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First I want to state for the record that this question is related to school/homework.

Let’s say computers CP1 and CP2 both share the same operating system and machine language. If a C program is compiled on CP1, in order to move it to CP2, is it necessary to transfer the source code and recompile on CP2, or simply transfer the object files.

My gut answer is that the object files should suffice. The C code is translated into assembly by the compiler and assembled into machine code by the assembler. Because the architecture shares the same machine code and operating system, I don't see a problem.

But the more I think about it, the more confused I’m starting to get.

My questions are:

a) Since its referring to object files and not executables, I’m assuming there has been no linking. Would there be any problems that surface when linking on CP2?

b) Would it matter if the code used C11 standard on CP1 but the only compiler on CP2 was C99? I'm assuming this is irrelevant once the code has been compiled/assembled.

c) The question doesn't specify shared/dynamic linked libraries. So this would only really work if the program had no dependencies on .dll/.so/ .dylib files, or else these would be required on CP2 as well.

I feel like there are so many gotchas, and considering how vague the question is I now feel that it would be safer to simply recompile.

Halp!

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distcc, which copies object files between computers, recommends using the same version of compiler on all nodes, even for the C language. –  aschepler Jan 13 '13 at 6:10

3 Answers 3

up vote 3 down vote accepted

The answer is, it depends. When you compile a C program and move the object files to link on a different computer, it should work. But because of factors such as endianness or name mangling, your program might not work as intended, and even might crash when you try to run it.

C11 is not supported by a C99 compiler, but it does not matter if the source has been compiled and assembled.

As long as the source is compiled with the libraries on one machine, you don't need the libraries to link or run the file(s) on the other computer (static libraries only, dynamic libraries will have to be on the computer you run the application on). This said, you should make the program independent so you don't run into the same problems as before where the program doesn't work as intended or crashes.

You could get a compiler that supports EABI so you don't run into these problems. Compilers that support the EABI create object code that is compatible with code generated by other such compilers, thus allowing developers to link libraries generated with one compiler with object code generated with a different compiler.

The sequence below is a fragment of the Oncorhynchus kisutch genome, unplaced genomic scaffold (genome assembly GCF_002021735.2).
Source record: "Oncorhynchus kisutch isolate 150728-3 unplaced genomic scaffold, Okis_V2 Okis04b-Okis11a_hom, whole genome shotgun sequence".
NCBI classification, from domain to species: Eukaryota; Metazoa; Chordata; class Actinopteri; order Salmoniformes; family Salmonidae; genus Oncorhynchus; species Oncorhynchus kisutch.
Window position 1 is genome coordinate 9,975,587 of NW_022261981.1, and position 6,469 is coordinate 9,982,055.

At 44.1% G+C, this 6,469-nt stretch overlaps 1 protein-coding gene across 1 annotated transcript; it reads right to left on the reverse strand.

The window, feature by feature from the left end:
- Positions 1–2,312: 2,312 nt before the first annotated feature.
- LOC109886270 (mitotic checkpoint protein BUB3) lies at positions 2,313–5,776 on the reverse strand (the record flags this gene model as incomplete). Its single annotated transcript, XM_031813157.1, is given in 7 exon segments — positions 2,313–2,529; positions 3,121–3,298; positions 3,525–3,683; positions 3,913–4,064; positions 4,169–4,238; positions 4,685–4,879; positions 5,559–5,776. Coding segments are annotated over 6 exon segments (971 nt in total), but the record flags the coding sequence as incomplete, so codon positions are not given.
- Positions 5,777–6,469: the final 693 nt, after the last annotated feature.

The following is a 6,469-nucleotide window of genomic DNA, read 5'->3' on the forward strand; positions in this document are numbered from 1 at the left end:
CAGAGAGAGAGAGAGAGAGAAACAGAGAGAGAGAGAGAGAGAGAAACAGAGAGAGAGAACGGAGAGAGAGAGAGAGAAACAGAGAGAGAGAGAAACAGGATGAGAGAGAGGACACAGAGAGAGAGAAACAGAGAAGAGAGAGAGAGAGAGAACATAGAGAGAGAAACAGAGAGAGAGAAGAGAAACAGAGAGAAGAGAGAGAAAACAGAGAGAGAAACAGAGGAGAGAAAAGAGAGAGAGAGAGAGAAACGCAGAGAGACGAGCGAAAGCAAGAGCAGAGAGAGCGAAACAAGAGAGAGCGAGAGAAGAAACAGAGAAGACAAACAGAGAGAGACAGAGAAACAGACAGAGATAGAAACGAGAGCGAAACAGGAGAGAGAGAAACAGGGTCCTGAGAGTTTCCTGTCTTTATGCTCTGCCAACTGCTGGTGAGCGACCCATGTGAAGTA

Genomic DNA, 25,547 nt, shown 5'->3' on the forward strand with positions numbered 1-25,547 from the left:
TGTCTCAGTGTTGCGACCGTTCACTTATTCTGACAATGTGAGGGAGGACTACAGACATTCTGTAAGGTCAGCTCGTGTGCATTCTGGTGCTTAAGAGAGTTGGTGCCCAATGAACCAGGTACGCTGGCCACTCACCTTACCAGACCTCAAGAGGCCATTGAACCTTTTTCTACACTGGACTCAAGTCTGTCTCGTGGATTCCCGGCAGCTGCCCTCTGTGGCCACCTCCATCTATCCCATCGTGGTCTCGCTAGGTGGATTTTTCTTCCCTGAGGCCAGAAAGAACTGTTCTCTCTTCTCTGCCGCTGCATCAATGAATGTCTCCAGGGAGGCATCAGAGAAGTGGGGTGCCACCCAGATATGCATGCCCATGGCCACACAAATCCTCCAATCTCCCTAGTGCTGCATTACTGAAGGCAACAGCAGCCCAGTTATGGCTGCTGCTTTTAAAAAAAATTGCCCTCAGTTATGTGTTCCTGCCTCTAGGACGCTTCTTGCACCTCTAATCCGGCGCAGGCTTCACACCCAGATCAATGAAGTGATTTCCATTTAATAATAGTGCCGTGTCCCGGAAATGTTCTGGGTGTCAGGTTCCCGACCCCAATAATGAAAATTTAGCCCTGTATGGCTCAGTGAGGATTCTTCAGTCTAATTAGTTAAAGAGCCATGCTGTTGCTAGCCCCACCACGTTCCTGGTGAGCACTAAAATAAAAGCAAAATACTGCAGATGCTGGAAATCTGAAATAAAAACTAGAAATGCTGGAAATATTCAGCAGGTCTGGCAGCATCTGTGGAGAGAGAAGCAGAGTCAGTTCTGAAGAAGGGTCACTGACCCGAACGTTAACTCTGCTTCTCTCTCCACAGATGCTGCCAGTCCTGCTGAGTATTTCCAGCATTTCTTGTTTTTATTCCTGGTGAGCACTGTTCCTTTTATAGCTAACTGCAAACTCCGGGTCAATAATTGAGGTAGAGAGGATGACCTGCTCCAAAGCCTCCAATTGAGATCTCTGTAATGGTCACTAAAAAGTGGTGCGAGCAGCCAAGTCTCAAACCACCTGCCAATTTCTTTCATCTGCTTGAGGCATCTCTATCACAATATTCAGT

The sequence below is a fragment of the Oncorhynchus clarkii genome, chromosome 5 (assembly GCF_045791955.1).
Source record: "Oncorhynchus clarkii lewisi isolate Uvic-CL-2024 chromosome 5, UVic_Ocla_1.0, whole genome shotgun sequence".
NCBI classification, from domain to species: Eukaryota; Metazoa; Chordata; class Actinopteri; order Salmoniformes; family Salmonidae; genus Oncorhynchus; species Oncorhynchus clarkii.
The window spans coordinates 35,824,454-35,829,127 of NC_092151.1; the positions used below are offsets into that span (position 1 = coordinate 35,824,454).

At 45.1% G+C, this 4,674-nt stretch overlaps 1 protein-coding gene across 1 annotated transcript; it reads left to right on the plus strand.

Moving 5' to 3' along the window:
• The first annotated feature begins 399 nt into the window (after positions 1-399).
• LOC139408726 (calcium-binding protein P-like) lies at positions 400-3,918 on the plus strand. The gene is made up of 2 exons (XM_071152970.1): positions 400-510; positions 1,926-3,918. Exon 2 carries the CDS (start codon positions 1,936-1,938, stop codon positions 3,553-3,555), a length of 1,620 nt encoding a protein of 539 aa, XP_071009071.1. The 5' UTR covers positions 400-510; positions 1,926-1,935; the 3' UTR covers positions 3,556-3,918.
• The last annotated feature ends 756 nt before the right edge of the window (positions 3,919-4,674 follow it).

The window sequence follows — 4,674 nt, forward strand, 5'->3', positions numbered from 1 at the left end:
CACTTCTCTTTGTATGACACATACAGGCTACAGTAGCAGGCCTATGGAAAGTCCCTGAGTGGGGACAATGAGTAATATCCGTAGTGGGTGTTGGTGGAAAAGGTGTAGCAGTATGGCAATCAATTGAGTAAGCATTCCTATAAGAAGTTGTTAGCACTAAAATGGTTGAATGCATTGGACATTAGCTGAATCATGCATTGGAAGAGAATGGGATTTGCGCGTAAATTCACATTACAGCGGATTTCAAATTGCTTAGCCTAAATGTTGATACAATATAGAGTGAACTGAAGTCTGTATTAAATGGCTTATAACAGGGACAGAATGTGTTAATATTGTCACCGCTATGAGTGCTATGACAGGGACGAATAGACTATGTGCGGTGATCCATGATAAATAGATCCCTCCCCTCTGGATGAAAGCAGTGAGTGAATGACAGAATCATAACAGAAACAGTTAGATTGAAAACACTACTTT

I have tried to do this before, but not a whole lot, and not recently. Therefore, my information may not be 100% accurate.

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"You don't need the libraries" - that's only true for static linking. Dynamic libs are only referenced by your program, not compiled into it. The program won't start if they are missing. –  lethal-guitar Jan 13 '13 at 2:53
    
Thanks for catching that, edit made. –  syb0rg Jan 13 '13 at 2:55
    
Your rev 2 is substantially right, you should mention name mangling and runtime compatibility, there are systems where you can actually ask for different kinds of object file outputs, for when a new ABI is so much better that it's worth rewriting the toolchain to get it. –  jthill Jan 13 '13 at 3:05

a) I've already heard the term "object files" being used to refer to linked binaries - even though it's kinda inaccurate. So maybe they mean "binaries". I'd say linking on a different machine could be problematic if it has a different compiler - unless object file formats are standardized, which I'm not sure about.

b) Using different standards or even compilers doesn't matter for binary code - if it's linked statically. If it relies on functions from a dynamic lib, there could be problems. Which answers c) as well: Yes, this will be a problem. The program won't start if it doesn't have all required dynamic libs in the correct version. Depends on linking mode (static vs. dynamic), again.

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Q: Let’s say computers CP1 and CP2 both share the same operating system and machine language.

A: Then you can run the same .exe's on both computers

Q: If a C program is compiled on CP1, in order to move it to CP2, is it necessary to transfer the source code

A: No. You only need the source code if you want to recompile. You only need to recompile if it's a different, incompatible CPU and/or OS.

"Object files" are generally not needed at all for program execution:

http://en.wikipedia.org/wiki/Object_files

An object file is a file containing relocatable format machine code that is usually not directly executable. Object files are produced by an assembler, compiler, or other language translator, and used as input to the linker.

An "executable program" might need one or more "shared libraries" (aka .dll's). In which case the same restrictions apply: the shared libraries, if not already resident, must be copied along with the .exe, and must also be compatible with the CPU and OS.

Finally, "scripts" do not need to be recompiled. You may copy the script freely from computer to computer. But each computer must have an "interpreter" to run the script: a Perl script needs a Perl interpreter, a Python script a python interpreter, and so on.

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